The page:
2 Sigmas (19&30), or 20mm 1.7

Started May 23, 2013 | Discussions
QuakeO
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2 Sigmas (19&30), or 20mm 1.7
May 23, 2013

The Sigma lenses are now on sale in Canada for $130 each. The 20mm is $449 (or can be ordered from the US for $350 or so.

Go for pancake and 1.7? For two focal lengths?

Opinions welcome!

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FredB
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Re: 2 Sigma, or 20mm 1.7
In reply to QuakeO, May 23, 2013

For 130$ I don't think you can go wrong. I haven't been able to find them less than 200$ so I got the 45mm and the 14mm

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Corkcampbell
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Rather difficult to answer your question without knowing your shooting preferences.
In reply to QuakeO, May 23, 2013

I have had all three and the Sigmas, with a newer focusing design, are much better for video. I sold my 20mm over a year ago due to lack of use, especially after I picked up 14mm and 45mm lenses, among others.

I will be getting the new Sigma 60mm also, when I can find one. I have the Oly 75mm, so I will have good coverage with primes (although I have some zoom lenses as well).

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Elemental Photography
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Do you need the aperture or smaller size?
In reply to QuakeO, May 23, 2013

I own both the Sigma 19mm f/2.8 and the Panasonic 20mm f/1.7. I tend to use the Panasonic more because it is smaller and brighter, but from f/2.8 onward the optical performance is very close between the two lenses.  If you don't need the larger aperture opening and/or size of the pancake, go for the Sigma option.  If you do need the aperture and/or size, it's up to you to judge how much those features are worth.

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grumpyolderman
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Re: 2 Sigmas (19&30), or 20mm 1.7
In reply to QuakeO, May 23, 2013

The sigmas are really big, the pancake lest you slip you camera in a )large..) pocket, so it is really handy, and second hand should be no problem at all.

JL

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jquagga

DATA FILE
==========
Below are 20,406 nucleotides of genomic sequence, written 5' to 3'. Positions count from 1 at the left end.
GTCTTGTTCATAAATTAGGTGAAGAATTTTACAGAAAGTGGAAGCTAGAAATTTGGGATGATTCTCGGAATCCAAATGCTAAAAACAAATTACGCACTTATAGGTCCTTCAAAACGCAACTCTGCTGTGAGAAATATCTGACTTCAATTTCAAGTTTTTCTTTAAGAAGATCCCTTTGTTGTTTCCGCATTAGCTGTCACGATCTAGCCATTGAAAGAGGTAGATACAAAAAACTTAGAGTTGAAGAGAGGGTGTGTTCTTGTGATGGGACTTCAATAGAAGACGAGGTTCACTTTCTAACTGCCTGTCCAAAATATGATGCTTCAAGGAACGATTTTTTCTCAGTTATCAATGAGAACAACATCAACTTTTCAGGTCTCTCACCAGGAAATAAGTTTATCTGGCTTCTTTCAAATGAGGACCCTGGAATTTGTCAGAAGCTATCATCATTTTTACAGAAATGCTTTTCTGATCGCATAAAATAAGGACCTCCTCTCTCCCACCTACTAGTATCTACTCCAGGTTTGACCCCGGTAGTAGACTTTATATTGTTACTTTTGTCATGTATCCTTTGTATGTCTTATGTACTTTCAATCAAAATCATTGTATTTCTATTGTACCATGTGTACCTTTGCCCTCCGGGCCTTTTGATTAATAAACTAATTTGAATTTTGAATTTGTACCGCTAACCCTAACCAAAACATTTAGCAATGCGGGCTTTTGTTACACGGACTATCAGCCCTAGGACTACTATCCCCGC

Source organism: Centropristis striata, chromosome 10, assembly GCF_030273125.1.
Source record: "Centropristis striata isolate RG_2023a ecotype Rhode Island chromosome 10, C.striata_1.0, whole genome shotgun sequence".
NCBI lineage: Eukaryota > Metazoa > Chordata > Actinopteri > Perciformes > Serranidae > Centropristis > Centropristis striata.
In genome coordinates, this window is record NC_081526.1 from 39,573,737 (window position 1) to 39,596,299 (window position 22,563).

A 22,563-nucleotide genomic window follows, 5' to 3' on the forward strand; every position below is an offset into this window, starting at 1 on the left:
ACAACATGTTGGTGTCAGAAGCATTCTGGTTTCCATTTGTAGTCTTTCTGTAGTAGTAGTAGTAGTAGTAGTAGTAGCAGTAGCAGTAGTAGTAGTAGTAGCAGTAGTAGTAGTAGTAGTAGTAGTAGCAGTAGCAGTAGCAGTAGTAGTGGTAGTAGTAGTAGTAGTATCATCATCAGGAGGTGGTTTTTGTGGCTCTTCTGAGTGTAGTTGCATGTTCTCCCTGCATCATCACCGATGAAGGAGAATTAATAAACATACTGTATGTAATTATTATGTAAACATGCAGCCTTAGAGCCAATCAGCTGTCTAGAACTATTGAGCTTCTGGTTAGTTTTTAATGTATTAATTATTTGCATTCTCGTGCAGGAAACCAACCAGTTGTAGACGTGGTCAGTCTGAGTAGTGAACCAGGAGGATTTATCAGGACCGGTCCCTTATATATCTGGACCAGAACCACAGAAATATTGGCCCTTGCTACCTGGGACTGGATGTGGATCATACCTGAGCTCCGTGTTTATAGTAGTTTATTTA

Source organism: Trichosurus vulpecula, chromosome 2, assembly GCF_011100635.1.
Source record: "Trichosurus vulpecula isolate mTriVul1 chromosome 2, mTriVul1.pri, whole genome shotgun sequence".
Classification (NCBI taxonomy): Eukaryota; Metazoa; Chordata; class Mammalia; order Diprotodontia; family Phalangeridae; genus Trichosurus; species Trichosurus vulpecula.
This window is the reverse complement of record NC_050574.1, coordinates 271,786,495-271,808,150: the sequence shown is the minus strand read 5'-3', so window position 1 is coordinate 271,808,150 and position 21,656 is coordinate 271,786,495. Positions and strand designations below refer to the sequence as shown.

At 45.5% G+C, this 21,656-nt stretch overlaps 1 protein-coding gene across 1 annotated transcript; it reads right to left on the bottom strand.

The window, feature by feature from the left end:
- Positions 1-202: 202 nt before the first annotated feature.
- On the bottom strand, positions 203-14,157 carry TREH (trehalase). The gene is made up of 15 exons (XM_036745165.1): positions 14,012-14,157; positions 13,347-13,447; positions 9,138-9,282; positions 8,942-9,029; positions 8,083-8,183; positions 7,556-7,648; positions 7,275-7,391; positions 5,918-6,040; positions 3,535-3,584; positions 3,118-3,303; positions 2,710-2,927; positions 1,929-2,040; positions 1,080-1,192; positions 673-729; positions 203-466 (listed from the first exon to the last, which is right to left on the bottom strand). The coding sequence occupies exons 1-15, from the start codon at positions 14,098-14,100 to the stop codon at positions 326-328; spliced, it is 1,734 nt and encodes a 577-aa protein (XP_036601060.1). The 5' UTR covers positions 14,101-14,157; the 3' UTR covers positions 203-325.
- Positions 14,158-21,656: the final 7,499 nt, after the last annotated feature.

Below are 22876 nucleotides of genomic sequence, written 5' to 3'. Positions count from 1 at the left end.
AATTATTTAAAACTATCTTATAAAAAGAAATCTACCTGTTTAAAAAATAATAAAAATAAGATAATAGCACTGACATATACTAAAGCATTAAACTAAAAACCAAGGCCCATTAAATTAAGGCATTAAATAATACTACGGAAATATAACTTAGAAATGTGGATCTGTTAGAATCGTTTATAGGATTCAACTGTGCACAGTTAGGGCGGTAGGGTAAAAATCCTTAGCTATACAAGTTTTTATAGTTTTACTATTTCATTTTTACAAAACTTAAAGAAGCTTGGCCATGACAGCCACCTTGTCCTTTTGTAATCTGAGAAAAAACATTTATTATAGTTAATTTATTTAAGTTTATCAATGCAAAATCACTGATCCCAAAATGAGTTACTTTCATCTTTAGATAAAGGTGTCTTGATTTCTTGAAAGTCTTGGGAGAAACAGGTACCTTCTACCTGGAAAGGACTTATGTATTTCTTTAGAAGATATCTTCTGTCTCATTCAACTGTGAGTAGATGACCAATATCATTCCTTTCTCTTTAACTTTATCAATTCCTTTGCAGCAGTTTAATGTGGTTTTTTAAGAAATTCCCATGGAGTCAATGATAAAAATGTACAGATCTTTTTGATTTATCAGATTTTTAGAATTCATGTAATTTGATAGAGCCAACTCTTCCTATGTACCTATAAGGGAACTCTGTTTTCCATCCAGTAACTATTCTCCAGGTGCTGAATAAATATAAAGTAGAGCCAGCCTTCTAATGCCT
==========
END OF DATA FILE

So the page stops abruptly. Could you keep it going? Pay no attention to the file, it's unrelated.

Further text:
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Re: 2 Sigmas (19&30), or 20mm 1.7
In reply to QuakeO, May 23, 2013

You're going to get half the folks voting for the 20 and half for the Sigma's.  Which camera and what are you shooting?  Are you doing video or not?

Since you haven't specified I've decided that you're shooting in lower light on an older generation body (read: anything that isn't the GH3 or current generation PEN/OM-D).  As such, the 20 is the natural choice since it's a bit over a stop faster.  Inside that makes the difference between ISO 800 (very usable on an older generation camera) and ISO 1600 grainy / a little icky on the previous gen.

Of course even if you had a current generation camera, that stop is a big difference.  Although, the $300 difference between the two options is also a big difference.  I love my 20 though.  It's hard not to vote for the "classic".  Pancakes have their own advantages too.

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Najib
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Re: 2 Sigmas (19&30), or 20mm 1.7
In reply to QuakeO, May 24, 2013

I tried the 19mm Sigma on a GX1 and wasn't too impressed. It's a decent value, but IMO, too much distortion and a bit bulky. I'd rather get one great lens than 2 good lenses. The 20/1.7 is a great lens. Plus, f1.7 is a whole stop faster, and on a smalller sensor it makes for a big difference in DOF and bokeh. Also, it's much better optically, and about half the size of the Sigmas. The only thing better on the Sigmas is the AF speed. Other than that, the 20/1.7 has always been a stellar and highly reputable lens.